Amyotrophic lateral sclerosis (ALS) is a neurodegenerative disorder characterized by progressive failure of upper and lower motor neurons. In the ALS brain, degeneration of fibres is widespread in the subcortical white matter with surrounding astrogliosis. Degeneration commonly extends into the corticospinal tract (CST), the central part of the corpus callosum and in frontal areas as well as in long projection fibres as seen in post-mortem tissue [1, 2]. Previous studies have demonstrated white matter changes in ALS using diffusion tensor imaging (DTI), a technique that detects alterations in both degree (diffusivity, ADC) and directedness (fractional anisotropy, FA) of proton movement reflecting changes in microstructural tissue and fibre organisation . In ALS, DTI revealed a variable, but widespread pattern of white matter abnormalities which were most prominent along the CST and the subcentral white matter, and which extended into frontal regions [4–9].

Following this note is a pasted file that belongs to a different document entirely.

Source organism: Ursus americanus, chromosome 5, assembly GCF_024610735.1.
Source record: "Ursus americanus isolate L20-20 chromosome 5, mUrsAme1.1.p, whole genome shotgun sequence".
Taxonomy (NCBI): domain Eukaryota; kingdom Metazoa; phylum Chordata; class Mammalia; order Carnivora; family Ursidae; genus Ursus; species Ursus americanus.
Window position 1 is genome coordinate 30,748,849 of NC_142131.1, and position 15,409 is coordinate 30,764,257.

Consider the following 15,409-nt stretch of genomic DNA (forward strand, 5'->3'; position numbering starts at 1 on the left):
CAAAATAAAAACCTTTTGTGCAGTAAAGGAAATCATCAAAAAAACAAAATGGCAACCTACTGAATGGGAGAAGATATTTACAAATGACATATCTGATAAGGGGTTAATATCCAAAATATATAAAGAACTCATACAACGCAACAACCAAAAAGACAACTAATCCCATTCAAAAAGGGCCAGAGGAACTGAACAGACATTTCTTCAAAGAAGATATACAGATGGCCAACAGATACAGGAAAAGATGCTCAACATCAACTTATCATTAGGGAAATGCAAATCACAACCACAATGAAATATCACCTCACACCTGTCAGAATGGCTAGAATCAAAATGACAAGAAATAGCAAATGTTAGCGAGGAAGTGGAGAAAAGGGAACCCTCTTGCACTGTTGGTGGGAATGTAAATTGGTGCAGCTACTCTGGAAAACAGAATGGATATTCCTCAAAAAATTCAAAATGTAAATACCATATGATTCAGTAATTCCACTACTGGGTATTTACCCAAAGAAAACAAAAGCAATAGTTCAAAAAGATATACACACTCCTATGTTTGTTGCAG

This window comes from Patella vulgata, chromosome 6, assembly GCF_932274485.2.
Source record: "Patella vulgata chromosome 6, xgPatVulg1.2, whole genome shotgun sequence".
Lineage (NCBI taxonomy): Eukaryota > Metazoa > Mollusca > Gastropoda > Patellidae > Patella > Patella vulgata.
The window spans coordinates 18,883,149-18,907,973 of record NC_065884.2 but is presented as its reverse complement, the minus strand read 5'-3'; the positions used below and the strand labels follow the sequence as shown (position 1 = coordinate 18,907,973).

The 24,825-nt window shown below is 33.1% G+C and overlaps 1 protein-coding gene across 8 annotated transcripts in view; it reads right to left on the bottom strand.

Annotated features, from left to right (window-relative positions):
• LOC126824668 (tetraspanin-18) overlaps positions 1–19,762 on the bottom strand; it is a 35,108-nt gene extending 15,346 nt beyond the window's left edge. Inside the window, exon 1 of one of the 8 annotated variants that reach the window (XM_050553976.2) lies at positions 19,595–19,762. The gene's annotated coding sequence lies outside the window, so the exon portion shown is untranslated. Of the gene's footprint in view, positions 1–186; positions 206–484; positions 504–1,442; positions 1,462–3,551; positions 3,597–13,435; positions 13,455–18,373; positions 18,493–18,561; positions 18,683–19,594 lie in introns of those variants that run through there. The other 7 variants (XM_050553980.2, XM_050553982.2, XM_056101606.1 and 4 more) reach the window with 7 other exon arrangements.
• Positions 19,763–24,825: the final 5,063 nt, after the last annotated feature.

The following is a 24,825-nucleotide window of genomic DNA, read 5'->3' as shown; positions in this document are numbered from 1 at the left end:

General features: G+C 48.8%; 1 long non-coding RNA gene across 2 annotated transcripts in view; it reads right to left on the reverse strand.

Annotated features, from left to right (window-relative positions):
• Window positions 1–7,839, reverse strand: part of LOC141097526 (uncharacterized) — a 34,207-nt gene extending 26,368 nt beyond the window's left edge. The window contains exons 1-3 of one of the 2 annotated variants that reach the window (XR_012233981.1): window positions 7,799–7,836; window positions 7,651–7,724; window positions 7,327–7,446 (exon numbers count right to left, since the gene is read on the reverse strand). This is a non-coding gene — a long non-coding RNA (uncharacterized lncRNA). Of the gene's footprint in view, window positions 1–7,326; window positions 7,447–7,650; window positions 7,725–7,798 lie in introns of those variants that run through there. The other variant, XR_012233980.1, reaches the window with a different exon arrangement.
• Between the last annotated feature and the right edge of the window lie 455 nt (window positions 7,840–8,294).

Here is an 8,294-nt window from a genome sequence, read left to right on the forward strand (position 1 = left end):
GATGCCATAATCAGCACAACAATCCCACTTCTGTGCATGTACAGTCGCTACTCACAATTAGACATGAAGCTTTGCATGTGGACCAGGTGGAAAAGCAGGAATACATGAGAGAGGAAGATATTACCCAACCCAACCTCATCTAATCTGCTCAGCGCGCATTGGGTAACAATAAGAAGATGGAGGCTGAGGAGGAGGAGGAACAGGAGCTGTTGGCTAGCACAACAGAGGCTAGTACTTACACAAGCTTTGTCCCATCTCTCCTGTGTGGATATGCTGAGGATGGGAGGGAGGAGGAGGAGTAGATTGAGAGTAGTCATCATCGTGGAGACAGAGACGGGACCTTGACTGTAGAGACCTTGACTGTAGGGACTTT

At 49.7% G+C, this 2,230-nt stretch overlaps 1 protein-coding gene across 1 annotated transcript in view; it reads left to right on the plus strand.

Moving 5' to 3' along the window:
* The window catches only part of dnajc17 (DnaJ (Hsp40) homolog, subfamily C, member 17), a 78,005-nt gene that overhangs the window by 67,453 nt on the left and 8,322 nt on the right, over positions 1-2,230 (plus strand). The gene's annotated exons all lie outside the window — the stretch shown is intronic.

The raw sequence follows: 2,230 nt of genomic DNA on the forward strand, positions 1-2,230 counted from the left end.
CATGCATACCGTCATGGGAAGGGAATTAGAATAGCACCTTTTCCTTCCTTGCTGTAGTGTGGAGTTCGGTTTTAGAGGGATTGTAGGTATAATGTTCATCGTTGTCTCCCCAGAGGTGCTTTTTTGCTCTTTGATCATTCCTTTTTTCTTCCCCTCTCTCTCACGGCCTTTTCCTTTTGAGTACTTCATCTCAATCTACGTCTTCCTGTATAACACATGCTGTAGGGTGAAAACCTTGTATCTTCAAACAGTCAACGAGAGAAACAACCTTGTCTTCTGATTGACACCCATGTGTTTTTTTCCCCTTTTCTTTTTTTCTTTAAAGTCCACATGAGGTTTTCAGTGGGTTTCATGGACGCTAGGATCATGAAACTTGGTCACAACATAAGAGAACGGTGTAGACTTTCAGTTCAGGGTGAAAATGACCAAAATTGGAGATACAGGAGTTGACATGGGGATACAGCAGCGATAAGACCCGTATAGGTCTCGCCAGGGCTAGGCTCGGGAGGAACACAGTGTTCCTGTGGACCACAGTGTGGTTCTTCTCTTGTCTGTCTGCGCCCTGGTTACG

Symptoms indicating involvment of lower motor neurons such as atrophic paresis may sometimes obscure signs of upper motor neuron failure leading to a delay in diagnosis and treatmentof ALS. Therefore, a biomarker for diagnostic, prognostic, and monitoring purposes is needed. Here, DTI shows promise as a potential biomarker, however, longitudinal studies are required to further clarify the time course and distribution of changesdetected by this technique. By customizing scripting in the Statistical Parametric Mapping software (SPM, http://www.fil.ion.ucl.ac.uk/spm) we aimed to analyze DTI datasets from 24 ALS patients, without having to make a priori assumptions about localization of pathology. To obtain longitudinal data on progress of microstructural changes in ALS, a second examination was undertaken in a subset of 15 patients at 6 months.